Accountable Policing: Policies to Advance the Personal Safety of Black Boys and Young Men
The policies and practices that perpetuate the continual, unjust murder of Black males by the nation’s law-enforcement professionals have gone unchanged for far too long. This Brief Report from HomeGrown StL provides local, state, and federal policymakers with concrete, evidence-based policy recommendations for building an equitable, transparent, and accountable public-safety approach that will serve and protect all.
Exposure to community-based violence (CBV) is a major public health concern for black male emerging adults with a history of involvement with the criminal justice system in the United States.
The prevalence of community-based violence (CBV) exposure among black American male emerging adults ages 18 to 25 with a history of involvement with the criminal justice system is a major public health concern. Although exposure (whether as victim or witness) to CBV is linked with negative outcomes, empirical research examining black men’s negative emotional responses to seeing videos of real-life incidents of CBV on social media is scant. To address these identified concerns and make recommendations for future research, the present study examines the relationship between seeing videos of CBV on social media and three types of negative emotional responses (that is, feeling sad, angry, and fearful) prior to incarceration among a sample of 101 black men detained in a midwestern jail. Social media use and seeing videos of CBV on social media were moderately high for study participants. Seeing a video involving police violence was significantly associated with an increase in the odds of feeling sad, angry, and fearful. Social media research is an emerging area that has the potential to advance our understanding of the impact of seeing social media videos of police violence on the well-being of black men and factors that mediate or moderate this relationship.
2019 Healing Policies for Black Male Development
What policy reforms are needed to remove the structural barriers that make it difficult for Black boys and young men to thrive in St. Louis?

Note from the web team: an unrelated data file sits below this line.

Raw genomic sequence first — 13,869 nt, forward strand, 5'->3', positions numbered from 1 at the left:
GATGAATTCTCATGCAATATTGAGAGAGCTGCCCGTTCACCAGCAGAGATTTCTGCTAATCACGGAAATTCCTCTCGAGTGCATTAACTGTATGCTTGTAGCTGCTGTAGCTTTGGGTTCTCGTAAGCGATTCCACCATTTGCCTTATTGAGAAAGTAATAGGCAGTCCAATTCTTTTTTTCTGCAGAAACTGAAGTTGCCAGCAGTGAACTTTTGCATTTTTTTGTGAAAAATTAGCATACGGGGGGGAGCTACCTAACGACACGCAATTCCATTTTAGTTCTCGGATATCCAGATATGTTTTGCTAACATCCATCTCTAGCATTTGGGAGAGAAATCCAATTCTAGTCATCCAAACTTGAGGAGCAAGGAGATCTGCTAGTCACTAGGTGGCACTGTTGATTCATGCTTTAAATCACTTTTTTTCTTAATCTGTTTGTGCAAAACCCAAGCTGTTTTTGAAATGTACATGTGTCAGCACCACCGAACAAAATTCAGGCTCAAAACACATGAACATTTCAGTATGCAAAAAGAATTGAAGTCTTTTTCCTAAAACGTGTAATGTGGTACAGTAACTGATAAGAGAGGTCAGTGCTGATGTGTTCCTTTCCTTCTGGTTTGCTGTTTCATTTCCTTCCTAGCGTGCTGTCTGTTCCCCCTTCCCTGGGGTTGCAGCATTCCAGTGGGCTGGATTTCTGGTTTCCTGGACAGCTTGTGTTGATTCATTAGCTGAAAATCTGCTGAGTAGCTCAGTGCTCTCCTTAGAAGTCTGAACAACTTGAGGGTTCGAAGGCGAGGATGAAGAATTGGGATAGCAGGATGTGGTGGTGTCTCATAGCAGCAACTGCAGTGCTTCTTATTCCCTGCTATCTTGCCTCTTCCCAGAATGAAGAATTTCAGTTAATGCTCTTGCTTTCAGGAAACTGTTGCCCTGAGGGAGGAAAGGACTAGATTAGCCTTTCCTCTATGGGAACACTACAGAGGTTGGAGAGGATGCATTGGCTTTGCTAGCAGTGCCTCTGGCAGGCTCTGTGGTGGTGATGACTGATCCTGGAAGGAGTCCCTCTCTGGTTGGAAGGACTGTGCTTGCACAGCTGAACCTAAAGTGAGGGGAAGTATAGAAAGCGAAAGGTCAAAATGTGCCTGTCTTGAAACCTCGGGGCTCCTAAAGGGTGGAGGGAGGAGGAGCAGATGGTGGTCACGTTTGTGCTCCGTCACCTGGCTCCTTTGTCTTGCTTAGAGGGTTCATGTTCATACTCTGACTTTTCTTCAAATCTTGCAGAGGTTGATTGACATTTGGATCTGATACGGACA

Presenting findings from research with social service providers, this Brief Report from the Race and Opportunity Lab’s HomeGrown STL project seeks to inform policy decisions, advocacy efforts, and collective impact strategies in order to improve outcomes for Black boys and young men in the St. Louis region.
HomeGrown STL Annual Summit Report 2018
HomeGrown STL is an initiative to take on long-standing community disparities by improving the social mobility of the region’s 60,000 black boys and young men in one generation. More than 120 regional leaders and providers working to improve the lives of black boys and young men in St. Louis participated in the second annual HomeGrown STL Summit on February 8, 2018, at the Brown School of Social Work.
Convened annually, HomeGrown StL’s annual regional summit brings together service providers, government officials, private-sector partners, and residents to strengthen, align, and accelerate local collective-impact strategies that support the health, development, and economic mobility of Black boys and young men in St. Louis City and in St. Louis County.
This report summarizes developments from the 4th Regional Summit on the State of Opportunities for Black Boys and Young Men: Closing the Healing, Growth, & Opportunity Gaps, which convened June 3, 2021. Priority Objectives and Key Results developed during the summit are described. In addition, the report details the progress of HomeGrown StL and the project’s vision for the year 2022.
A report to Congress from the Congressional Black Caucus
Over the last several years, data has emerged indicating an alarming increase in the suicide rates for Black children and teenagers over the past generation. While research has also shown climbing rates for youth from other racial and ethnic groups, this trend in Black youth runs counter to historical data showing lower rates of suicide among Black Americans. It challenges the public perception that Black youth simply do not commit suicide. Additional research about suicidal behaviors has raised questions about whether the path from suicidal thoughts to attempts is well understood in Black youth, and whether we have the knowledge and tools to intervene before the worst happens.
The Necessary Focus of St. Louis Investment in Black Males
The tragic killing of Michael Brown at the hand of Darren Wilson, a Ferguson, Missouri, police officer, further highlighted the long-standing disparities in health, education, employment, and overall well-being disproportionately burdening Black boys and young men in the St. Louis region. Since that event and the associated developments, actions have centered on attending to structural determinants, racism, and equity. However, less attention has been devoted to the overall well-being of Black boys and young men ages 18–29 in the St. Louis region and to the paucity of available economic opportunities. This Brief Report from the Race and Opportunity Lab’s HomeGrown STL project seeks to shift the focus by documenting regional trends in three economic social mobility indicators and crime rates. The analysis substantiates an urgent need for regional interventions to remedy the stagnant social mobility levels of Black males.